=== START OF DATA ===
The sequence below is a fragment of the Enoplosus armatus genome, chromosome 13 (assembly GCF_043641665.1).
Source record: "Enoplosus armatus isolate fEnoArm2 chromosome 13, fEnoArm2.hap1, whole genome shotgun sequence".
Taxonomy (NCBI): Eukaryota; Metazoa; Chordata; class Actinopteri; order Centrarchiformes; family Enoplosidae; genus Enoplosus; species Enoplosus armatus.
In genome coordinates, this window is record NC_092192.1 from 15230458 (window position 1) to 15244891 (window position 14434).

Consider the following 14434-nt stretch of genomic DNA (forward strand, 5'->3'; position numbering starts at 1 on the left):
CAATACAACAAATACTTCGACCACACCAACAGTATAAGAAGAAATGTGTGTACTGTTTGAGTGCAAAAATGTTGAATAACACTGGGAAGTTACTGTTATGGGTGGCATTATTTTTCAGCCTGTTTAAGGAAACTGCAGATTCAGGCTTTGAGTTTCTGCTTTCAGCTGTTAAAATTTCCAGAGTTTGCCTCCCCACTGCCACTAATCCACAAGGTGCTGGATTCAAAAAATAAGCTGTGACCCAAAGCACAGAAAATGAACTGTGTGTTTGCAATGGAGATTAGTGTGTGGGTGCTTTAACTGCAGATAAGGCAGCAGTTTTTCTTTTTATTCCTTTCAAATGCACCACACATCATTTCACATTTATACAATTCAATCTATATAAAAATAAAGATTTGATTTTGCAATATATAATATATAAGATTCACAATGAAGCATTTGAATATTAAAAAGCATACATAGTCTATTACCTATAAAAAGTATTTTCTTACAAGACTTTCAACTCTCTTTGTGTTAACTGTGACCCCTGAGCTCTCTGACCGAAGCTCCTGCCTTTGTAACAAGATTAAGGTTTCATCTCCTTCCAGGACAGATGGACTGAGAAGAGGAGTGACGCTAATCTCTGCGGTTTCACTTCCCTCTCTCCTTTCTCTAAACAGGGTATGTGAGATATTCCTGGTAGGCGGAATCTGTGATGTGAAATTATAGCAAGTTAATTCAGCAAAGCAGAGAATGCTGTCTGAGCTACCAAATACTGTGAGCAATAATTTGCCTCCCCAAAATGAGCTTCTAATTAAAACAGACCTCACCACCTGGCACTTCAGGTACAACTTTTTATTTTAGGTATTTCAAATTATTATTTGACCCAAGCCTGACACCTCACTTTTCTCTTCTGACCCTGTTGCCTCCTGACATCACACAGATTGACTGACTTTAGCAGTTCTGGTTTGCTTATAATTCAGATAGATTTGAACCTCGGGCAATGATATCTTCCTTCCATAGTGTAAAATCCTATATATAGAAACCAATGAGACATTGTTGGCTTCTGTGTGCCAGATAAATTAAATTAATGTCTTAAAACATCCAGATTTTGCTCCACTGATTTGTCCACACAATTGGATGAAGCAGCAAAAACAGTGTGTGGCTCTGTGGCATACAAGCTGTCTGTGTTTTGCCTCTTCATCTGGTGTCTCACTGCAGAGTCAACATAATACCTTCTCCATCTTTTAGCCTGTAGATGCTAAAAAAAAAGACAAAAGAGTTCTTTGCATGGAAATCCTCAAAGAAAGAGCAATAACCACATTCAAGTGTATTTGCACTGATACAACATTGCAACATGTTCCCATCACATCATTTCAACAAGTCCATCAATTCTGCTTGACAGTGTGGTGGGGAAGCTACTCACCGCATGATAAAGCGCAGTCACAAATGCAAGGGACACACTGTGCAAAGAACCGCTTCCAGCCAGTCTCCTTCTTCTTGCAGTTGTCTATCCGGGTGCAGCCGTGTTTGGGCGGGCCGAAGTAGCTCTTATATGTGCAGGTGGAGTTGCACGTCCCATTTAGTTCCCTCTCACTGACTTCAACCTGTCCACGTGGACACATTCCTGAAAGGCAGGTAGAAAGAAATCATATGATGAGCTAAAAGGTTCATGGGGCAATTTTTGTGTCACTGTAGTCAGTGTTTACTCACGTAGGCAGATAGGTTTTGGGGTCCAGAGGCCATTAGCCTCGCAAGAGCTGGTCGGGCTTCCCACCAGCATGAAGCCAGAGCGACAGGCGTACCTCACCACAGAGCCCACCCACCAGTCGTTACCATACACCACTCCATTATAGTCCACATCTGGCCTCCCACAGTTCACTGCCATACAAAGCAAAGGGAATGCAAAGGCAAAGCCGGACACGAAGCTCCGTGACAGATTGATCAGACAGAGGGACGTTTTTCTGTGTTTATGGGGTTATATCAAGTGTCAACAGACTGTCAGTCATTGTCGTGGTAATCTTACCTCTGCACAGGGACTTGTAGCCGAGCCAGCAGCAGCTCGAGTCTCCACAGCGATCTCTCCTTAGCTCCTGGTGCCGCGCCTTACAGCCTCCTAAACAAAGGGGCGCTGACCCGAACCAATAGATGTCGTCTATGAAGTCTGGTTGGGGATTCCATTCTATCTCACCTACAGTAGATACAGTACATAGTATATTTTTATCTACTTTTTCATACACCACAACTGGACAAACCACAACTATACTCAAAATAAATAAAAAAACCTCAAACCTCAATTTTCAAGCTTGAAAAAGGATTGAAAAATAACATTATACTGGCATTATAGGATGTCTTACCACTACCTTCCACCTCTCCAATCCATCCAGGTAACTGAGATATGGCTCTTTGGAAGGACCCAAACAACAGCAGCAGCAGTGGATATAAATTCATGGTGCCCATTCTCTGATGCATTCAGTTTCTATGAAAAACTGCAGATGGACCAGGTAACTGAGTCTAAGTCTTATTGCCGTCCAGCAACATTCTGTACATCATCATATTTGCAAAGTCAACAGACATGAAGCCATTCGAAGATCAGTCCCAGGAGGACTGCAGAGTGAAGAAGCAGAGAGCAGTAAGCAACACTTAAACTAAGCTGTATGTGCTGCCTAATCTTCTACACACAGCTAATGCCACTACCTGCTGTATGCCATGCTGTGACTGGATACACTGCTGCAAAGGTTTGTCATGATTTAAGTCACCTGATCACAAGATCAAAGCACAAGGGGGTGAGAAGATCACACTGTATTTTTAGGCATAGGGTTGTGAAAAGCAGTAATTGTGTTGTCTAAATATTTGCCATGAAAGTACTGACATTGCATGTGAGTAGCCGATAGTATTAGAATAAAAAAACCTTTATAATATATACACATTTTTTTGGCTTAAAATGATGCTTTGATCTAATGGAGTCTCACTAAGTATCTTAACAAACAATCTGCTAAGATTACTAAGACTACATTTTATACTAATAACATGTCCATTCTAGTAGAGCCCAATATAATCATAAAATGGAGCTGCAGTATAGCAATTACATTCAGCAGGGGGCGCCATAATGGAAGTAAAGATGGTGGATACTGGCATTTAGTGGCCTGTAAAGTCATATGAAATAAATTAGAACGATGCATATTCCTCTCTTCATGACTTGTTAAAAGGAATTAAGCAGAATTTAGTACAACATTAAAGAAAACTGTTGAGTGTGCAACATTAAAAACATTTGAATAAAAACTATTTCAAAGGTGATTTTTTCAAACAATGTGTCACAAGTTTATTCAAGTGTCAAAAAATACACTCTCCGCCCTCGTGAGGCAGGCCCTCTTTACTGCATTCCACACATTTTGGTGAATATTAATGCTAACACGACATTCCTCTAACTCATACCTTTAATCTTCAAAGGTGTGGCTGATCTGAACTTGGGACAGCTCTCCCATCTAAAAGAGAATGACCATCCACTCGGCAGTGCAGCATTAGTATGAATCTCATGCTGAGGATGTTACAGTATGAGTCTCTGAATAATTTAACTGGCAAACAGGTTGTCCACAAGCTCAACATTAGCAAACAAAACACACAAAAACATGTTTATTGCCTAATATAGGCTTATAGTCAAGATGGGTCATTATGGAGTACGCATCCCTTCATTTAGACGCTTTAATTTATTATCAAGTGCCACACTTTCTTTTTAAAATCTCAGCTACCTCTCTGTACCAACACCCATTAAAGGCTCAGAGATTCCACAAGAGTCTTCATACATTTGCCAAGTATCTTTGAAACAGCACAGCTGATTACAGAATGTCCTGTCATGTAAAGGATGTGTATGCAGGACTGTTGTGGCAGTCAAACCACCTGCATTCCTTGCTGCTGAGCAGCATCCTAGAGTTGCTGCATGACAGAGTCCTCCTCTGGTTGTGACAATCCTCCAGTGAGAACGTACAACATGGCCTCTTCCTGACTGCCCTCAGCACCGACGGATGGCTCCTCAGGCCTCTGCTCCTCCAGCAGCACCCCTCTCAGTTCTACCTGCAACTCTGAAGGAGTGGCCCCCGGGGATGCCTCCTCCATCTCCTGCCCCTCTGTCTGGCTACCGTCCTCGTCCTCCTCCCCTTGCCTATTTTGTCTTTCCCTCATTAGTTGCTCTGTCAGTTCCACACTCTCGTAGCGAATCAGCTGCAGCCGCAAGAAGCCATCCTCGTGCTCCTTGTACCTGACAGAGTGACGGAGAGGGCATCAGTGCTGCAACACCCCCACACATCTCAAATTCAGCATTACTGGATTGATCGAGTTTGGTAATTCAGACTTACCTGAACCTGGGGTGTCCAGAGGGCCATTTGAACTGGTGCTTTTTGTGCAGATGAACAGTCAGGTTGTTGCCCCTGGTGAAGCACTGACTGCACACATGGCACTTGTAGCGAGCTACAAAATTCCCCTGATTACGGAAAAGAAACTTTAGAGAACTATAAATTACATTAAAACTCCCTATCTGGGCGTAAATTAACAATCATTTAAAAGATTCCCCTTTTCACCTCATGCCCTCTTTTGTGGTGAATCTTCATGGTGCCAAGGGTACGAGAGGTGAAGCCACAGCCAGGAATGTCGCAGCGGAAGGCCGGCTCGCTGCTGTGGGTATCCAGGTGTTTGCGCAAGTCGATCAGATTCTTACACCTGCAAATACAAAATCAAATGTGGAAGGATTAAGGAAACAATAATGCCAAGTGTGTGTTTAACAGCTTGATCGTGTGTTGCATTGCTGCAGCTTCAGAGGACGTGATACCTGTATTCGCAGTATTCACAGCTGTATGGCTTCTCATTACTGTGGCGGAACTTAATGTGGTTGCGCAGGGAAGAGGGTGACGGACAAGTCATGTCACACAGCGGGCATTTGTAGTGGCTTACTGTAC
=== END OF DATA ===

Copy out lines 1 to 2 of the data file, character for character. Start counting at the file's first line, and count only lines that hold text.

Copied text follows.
The sequence below is a fragment of the Enoplosus armatus genome, chromosome 13 (assembly GCF_043641665.1).
Source record: "Enoplosus armatus isolate fEnoArm2 chromosome 13, fEnoArm2.hap1, whole genome shotgun sequence".